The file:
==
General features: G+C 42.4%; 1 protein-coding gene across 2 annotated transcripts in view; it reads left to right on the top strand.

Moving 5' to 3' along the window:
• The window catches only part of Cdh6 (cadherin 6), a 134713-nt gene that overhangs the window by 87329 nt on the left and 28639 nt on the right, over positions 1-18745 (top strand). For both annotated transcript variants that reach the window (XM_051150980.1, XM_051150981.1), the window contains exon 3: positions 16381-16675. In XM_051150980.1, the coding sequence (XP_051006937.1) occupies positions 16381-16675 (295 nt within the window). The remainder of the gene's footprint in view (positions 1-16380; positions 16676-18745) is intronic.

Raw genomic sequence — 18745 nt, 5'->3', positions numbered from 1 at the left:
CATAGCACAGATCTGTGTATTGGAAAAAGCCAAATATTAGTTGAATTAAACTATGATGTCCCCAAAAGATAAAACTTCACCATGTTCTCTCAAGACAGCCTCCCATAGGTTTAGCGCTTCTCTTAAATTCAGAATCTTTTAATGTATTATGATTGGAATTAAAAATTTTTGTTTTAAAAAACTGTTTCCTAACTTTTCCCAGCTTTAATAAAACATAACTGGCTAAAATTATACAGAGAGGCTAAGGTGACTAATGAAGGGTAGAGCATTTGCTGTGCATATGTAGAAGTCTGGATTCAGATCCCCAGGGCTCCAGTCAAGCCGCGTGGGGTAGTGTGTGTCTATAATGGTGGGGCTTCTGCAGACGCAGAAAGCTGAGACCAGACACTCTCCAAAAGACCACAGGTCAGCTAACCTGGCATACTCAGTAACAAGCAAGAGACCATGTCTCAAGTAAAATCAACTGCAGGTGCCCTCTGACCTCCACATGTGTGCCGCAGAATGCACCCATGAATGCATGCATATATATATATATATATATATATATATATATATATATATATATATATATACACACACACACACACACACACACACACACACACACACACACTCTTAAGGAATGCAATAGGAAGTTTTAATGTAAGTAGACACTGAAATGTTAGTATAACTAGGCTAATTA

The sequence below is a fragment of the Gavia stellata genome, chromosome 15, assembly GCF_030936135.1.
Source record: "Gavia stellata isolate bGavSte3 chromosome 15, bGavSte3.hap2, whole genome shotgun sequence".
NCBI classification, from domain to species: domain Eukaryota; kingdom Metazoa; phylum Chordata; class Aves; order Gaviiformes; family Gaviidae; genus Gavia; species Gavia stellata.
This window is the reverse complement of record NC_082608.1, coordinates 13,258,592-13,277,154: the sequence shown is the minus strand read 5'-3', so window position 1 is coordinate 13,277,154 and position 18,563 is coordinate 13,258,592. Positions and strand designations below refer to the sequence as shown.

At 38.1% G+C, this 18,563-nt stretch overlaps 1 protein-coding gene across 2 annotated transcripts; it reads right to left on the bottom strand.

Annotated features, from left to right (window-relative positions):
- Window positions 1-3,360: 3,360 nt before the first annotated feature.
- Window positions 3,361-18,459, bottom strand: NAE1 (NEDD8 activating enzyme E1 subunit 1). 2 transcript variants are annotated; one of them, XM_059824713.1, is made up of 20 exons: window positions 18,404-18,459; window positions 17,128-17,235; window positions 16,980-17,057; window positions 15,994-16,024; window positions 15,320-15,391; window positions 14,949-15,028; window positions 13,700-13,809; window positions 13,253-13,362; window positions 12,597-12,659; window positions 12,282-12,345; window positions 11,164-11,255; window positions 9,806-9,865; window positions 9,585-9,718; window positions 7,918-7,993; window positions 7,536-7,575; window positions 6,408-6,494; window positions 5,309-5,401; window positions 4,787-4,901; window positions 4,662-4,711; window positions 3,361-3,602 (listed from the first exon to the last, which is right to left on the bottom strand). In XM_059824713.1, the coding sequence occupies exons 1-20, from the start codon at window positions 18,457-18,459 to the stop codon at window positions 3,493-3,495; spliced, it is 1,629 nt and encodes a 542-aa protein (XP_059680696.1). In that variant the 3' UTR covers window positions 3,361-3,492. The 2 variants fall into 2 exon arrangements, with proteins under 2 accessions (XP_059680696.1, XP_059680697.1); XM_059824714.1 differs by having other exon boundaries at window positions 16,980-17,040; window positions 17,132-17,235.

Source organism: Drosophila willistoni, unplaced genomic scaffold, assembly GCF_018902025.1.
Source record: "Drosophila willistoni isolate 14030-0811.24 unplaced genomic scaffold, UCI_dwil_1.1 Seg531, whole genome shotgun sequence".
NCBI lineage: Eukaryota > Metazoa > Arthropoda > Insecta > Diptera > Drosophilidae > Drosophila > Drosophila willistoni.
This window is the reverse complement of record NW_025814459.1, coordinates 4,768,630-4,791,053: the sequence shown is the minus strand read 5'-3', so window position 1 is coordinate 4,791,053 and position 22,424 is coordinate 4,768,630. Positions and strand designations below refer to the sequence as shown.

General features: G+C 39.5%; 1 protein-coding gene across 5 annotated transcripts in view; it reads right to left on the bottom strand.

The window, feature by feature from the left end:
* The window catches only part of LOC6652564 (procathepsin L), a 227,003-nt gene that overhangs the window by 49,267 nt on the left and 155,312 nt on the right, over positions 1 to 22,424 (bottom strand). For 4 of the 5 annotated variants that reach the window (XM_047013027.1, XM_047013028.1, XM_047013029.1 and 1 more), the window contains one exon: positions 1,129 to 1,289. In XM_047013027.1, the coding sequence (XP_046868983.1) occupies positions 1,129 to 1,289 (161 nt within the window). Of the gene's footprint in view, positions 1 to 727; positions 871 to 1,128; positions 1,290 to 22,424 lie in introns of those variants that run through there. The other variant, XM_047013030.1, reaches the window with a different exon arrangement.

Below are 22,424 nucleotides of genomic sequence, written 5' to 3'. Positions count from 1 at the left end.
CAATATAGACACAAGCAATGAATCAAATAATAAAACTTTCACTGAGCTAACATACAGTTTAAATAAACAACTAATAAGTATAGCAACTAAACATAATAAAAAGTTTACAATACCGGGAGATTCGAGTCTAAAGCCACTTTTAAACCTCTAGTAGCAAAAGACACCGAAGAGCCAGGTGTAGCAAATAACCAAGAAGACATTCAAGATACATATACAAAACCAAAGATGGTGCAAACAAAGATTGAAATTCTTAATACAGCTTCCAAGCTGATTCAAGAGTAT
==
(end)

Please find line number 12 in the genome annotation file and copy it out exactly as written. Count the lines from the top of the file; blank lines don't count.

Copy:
- Window positions 1-3,360: 3,360 nt before the first annotated feature.